Here is an all too familiar scene:

A puppy or young dog is being trained for the show ring and decides that he is not comfortable with a part of the exam. He goes to a handling class and resists having his bite examined. The well meaning, but not trained in behavior instructor advises that the dog must get over this and attempts to check the bite again. This time the dog, having already communicated his discomfort the first time, resists further and growls this time. The instructor insists that they must do this and get through it and that he shouldn’t “get away” with that. They attempt again and the dog snaps. Insisting that they must “end on a good note”, they push further. At this point, sometimes the dog gives up, giving them the false impression that he is now fine with it. Other times the anxiety increases until it is made clear that the dog needs a break and someone has enough sense to back off and approach things differently. And, sometimes, no one listens or advocates for the dog and the dogs escalates his defense to a bite. He is then labeled all sorts of things from unsound to aggressive to spoiled to manipulative. Who did this end it on a good note for? Do we really believe that forcing, pressuring and intimidating a dog to cope with something he is uncomfortable with makes him truly okay with what was being done? Do you think that this dog will be better the next time someone checks his bite?  No, usually not, in fact frequently, his anxiety about it starts earlier the next time around.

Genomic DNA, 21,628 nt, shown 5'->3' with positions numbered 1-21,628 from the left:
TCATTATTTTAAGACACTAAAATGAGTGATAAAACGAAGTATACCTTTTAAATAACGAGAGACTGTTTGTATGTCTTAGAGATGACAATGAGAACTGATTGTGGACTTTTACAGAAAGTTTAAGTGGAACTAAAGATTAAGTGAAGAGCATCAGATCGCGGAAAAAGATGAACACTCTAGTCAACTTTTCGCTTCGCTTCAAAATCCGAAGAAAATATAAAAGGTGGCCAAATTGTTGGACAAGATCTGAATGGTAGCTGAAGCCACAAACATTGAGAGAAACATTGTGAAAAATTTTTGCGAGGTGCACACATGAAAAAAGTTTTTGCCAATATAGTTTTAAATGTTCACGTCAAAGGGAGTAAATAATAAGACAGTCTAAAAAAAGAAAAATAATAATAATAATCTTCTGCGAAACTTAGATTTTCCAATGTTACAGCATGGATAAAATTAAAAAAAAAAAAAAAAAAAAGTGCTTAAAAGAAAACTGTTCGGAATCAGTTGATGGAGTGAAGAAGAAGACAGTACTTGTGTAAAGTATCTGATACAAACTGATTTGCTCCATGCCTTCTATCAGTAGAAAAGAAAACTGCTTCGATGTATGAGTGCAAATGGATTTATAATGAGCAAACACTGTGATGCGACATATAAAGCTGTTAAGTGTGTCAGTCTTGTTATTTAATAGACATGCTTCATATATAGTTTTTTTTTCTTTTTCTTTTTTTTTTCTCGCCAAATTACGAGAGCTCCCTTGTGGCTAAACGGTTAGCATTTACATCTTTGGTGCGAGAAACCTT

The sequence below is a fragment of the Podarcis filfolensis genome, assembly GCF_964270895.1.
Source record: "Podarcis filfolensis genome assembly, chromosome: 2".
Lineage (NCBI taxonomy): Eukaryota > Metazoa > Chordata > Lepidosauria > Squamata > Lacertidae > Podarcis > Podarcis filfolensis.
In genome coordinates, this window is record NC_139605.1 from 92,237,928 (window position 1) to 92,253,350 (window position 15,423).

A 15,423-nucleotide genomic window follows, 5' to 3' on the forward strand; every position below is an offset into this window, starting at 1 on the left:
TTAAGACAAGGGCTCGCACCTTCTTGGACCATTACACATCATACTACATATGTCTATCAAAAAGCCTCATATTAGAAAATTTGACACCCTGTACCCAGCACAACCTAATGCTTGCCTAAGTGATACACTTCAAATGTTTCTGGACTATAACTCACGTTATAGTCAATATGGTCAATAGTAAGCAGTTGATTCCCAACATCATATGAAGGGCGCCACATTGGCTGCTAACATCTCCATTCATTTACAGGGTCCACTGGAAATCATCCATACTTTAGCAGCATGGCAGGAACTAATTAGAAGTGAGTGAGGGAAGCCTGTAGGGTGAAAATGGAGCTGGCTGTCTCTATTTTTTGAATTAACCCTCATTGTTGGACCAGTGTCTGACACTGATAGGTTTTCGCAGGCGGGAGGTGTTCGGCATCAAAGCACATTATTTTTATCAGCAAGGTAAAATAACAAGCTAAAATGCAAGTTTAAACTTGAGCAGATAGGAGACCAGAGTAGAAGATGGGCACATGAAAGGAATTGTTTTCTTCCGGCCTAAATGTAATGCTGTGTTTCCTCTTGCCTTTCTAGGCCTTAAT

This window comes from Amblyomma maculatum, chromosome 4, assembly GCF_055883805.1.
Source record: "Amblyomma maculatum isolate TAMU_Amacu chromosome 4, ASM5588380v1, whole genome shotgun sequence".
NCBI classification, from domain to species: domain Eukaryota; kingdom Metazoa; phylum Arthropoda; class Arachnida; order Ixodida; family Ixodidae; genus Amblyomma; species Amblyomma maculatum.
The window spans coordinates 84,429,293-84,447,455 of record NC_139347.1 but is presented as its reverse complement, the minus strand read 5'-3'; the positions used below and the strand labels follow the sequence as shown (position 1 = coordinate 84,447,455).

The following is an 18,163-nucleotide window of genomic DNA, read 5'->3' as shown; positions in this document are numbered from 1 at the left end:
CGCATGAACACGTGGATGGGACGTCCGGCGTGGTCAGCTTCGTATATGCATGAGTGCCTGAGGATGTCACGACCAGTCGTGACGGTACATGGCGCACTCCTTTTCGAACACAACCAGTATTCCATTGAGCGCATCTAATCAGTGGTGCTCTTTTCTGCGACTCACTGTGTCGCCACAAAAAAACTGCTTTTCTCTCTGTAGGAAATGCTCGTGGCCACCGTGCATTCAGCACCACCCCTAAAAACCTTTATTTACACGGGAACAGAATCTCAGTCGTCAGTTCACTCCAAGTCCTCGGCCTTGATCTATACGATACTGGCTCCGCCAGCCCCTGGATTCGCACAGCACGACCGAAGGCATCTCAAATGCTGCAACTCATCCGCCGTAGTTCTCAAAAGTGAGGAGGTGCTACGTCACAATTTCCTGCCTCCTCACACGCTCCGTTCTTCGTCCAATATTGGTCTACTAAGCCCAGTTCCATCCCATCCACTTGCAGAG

I have worked with dogs that were pushed in this way for the entire exam, for the bite exam, testicle exam and even for just being touched. Force never makes someone comfortable and relaxed about something. I have seen dogs at shows clearly communicating discomfort with something only to then have people do that very thing over and over and over to make him “get over it”. This does not help the dog learn to feel more comfortable, it teaches the dog to not feel safe and trusting of his owner.

I have seen situations like this impact dogs in a very big way, even to the point of ruining a dog’s show career or causing owners to spend months trying to teach the dog to be comfortable with the exam again. I have seen people put the work in to turn it around and others decide that it isn’t worth it. It is important to remember that every single event in an animal’s life matters and is filed into their mind and becomes a part of their life and learning history. All experiences count and ones that are particularly good or particularly bad can count even more.

If it isn’t bad enough that we have now created a potentially big problem with the dog’s perception of the exam and the show ring, but many times the relationship between the dog and owner has suffered because the owner allowed this to happen. In other words, in the dog’s eyes, the owner did not keep him safe.

I have seen so many variations of this scenario that it would make your head spin. What makes me really sad is that many times the owners felt uncomfortable with what was happening but didn’t have the courage to step in and protect their dog from further force and pressure.